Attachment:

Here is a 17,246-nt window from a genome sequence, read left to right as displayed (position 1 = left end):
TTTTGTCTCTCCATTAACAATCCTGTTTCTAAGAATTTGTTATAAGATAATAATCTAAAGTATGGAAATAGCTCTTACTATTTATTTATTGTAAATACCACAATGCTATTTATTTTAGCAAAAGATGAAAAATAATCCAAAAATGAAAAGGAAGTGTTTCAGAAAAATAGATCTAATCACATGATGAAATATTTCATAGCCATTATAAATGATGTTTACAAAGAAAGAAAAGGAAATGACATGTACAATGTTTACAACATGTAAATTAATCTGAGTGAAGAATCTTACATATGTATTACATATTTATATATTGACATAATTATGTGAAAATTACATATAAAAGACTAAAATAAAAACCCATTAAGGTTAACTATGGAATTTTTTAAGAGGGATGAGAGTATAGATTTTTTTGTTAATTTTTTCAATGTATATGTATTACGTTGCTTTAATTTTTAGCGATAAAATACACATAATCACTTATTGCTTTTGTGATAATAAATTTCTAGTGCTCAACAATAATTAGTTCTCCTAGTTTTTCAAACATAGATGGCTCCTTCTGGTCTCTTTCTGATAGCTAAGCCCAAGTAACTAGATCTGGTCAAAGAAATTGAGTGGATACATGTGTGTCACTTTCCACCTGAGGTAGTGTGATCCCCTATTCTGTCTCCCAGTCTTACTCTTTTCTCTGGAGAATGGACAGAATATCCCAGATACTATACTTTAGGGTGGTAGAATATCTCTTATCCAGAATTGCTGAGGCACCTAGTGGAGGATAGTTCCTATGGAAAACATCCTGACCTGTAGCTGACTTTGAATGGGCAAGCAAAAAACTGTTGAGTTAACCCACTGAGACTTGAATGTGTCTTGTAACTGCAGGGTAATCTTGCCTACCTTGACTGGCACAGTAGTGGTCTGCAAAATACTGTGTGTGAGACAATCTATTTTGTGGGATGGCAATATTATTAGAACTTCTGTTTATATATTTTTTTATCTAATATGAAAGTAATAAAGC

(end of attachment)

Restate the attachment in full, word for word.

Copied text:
Here is a 17,246-nt window from a genome sequence, read left to right as displayed (position 1 = left end):
TTTTGTCTCTCCATTAACAATCCTGTTTCTAAGAATTTGTTATAAGATAATAATCTAAAGTATGGAAATAGCTCTTACTATTTATTTATTGTAAATACCACAATGCTATTTATTTTAGCAAAAGATGAAAAATAATCCAAAAATGAAAAGGAAGTGTTTCAGAAAAATAGATCTAATCACATGATGAAATATTTCATAGCCATTATAAATGATGTTTACAAAGAAAGAAAAGGAAATGACATGTACAATGTTTACAACATGTAAATTAATCTGAGTGAAGAATCTTACATATGTATTACATATTTATATATTGACATAATTATGTGAAAATTACATATAAAAGACTAAAATAAAAACCCATTAAGGTTAACTATGGAATTTTTTAAGAGGGATGAGAGTATAGATTTTTTTGTTAATTTTTTCAATGTATATGTATTACGTTGCTTTAATTTTTAGCGATAAAATACACATAATCACTTATTGCTTTTGTGATAATAAATTTCTAGTGCTCAACAATAATTAGTTCTCCTAGTTTTTCAAACATAGATGGCTCCTTCTGGTCTCTTTCTGATAGCTAAGCCCAAGTAACTAGATCTGGTCAAAGAAATTGAGTGGATACATGTGTGTCACTTTCCACCTGAGGTAGTGTGATCCCCTATTCTGTCTCCCAGTCTTACTCTTTTCTCTGGAGAATGGACAGAATATCCCAGATACTATACTTTAGGGTGGTAGAATATCTCTTATCCAGAATTGCTGAGGCACCTAGTGGAGGATAGTTCCTATGGAAAACATCCTGACCTGTAGCTGACTTTGAATGGGCAAGCAAAAAACTGTTGAGTTAACCCACTGAGACTTGAATGTGTCTTGTAACTGCAGGGTAATCTTGCCTACCTTGACTGGCACAGTAGTGGTCTGCAAAATACTGTGTGTGAGACAATCTATTTTGTGGGATGGCAATATTATTAGAACTTCTGTTTATATATTTTTTTATCTAATATGAAAGTAATAAAGC